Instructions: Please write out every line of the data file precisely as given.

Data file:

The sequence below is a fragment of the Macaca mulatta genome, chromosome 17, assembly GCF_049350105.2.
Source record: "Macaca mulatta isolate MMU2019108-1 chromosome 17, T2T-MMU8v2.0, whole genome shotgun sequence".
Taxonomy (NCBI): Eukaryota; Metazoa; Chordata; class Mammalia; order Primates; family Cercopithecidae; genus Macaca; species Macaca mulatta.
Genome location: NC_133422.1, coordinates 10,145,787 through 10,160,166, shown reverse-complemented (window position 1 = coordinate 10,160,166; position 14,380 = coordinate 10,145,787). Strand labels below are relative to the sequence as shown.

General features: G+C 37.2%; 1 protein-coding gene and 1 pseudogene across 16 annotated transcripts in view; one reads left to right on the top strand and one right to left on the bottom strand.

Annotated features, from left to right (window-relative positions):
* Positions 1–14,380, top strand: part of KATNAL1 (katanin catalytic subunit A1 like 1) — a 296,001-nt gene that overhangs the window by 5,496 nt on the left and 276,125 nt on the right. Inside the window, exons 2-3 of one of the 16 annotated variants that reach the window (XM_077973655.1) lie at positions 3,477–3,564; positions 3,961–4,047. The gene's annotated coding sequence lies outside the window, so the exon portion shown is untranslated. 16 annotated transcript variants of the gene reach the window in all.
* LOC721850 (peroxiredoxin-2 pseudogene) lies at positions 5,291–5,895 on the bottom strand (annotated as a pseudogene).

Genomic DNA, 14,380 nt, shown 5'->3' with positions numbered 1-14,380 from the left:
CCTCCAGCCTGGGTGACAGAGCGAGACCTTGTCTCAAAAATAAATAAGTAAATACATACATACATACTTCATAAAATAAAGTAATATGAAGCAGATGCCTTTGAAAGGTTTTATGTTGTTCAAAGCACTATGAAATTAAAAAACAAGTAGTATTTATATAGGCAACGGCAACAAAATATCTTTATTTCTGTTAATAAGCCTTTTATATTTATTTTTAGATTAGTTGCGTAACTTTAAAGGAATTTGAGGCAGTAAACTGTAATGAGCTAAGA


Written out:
The sequence below is a fragment of the Macaca mulatta genome, chromosome 17, assembly GCF_049350105.2.
Source record: "Macaca mulatta isolate MMU2019108-1 chromosome 17, T2T-MMU8v2.0, whole genome shotgun sequence".
Taxonomy (NCBI): Eukaryota; Metazoa; Chordata; class Mammalia; order Primates; family Cercopithecidae; genus Macaca; species Macaca mulatta.
Genome location: NC_133422.1, coordinates 10,145,787 through 10,160,166, shown reverse-complemented (window position 1 = coordinate 10,160,166; position 14,380 = coordinate 10,145,787). Strand labels below are relative to the sequence as shown.

General features: G+C 37.2%; 1 protein-coding gene and 1 pseudogene across 16 annotated transcripts in view; one reads left to right on the top strand and one right to left on the bottom strand.

Annotated features, from left to right (window-relative positions):
* Positions 1–14,380, top strand: part of KATNAL1 (katanin catalytic subunit A1 like 1) — a 296,001-nt gene that overhangs the window by 5,496 nt on the left and 276,125 nt on the right. Inside the window, exons 2-3 of one of the 16 annotated variants that reach the window (XM_077973655.1) lie at positions 3,477–3,564; positions 3,961–4,047. The gene's annotated coding sequence lies outside the window, so the exon portion shown is untranslated. 16 annotated transcript variants of the gene reach the window in all.
* LOC721850 (peroxiredoxin-2 pseudogene) lies at positions 5,291–5,895 on the bottom strand (annotated as a pseudogene).

Genomic DNA, 14,380 nt, shown 5'->3' with positions numbered 1-14,380 from the left:
CCTCCAGCCTGGGTGACAGAGCGAGACCTTGTCTCAAAAATAAATAAGTAAATACATACATACATACTTCATAAAATAAAGTAATATGAAGCAGATGCCTTTGAAAGGTTTTATGTTGTTCAAAGCACTATGAAATTAAAAAACAAGTAGTATTTATATAGGCAACGGCAACAAAATATCTTTATTTCTGTTAATAAGCCTTTTATATTTATTTTTAGATTAGTTGCGTAACTTTAAAGGAATTTGAGGCAGTAAACTGTAATGAGCTAAGA